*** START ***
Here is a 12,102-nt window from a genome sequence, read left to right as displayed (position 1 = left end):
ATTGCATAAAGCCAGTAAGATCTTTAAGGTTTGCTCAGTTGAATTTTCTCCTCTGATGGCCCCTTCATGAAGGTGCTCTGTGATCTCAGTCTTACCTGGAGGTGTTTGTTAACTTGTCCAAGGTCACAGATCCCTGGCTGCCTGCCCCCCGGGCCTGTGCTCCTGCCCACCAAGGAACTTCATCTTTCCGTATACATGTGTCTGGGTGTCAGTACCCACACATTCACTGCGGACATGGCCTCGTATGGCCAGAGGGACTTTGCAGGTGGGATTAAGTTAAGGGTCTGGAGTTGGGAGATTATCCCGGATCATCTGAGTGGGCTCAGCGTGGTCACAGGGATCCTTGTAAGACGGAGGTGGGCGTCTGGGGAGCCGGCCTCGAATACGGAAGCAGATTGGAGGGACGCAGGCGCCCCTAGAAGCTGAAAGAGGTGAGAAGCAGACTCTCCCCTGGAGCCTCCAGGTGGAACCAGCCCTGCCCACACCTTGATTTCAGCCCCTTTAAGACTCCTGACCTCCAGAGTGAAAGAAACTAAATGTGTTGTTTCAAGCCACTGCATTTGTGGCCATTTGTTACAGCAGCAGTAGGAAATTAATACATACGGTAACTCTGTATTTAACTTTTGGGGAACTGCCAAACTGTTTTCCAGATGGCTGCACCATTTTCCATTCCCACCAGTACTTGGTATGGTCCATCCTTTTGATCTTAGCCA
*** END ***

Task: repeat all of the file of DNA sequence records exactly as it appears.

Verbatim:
Here is a 12,102-nt window from a genome sequence, read left to right as displayed (position 1 = left end):
ATTGCATAAAGCCAGTAAGATCTTTAAGGTTTGCTCAGTTGAATTTTCTCCTCTGATGGCCCCTTCATGAAGGTGCTCTGTGATCTCAGTCTTACCTGGAGGTGTTTGTTAACTTGTCCAAGGTCACAGATCCCTGGCTGCCTGCCCCCCGGGCCTGTGCTCCTGCCCACCAAGGAACTTCATCTTTCCGTATACATGTGTCTGGGTGTCAGTACCCACACATTCACTGCGGACATGGCCTCGTATGGCCAGAGGGACTTTGCAGGTGGGATTAAGTTAAGGGTCTGGAGTTGGGAGATTATCCCGGATCATCTGAGTGGGCTCAGCGTGGTCACAGGGATCCTTGTAAGACGGAGGTGGGCGTCTGGGGAGCCGGCCTCGAATACGGAAGCAGATTGGAGGGACGCAGGCGCCCCTAGAAGCTGAAAGAGGTGAGAAGCAGACTCTCCCCTGGAGCCTCCAGGTGGAACCAGCCCTGCCCACACCTTGATTTCAGCCCCTTTAAGACTCCTGACCTCCAGAGTGAAAGAAACTAAATGTGTTGTTTCAAGCCACTGCATTTGTGGCCATTTGTTACAGCAGCAGTAGGAAATTAATACATACGGTAACTCTGTATTTAACTTTTGGGGAACTGCCAAACTGTTTTCCAGATGGCTGCACCATTTTCCATTCCCACCAGTACTTGGTATGGTCCATCCTTTTGATCTTAGCCA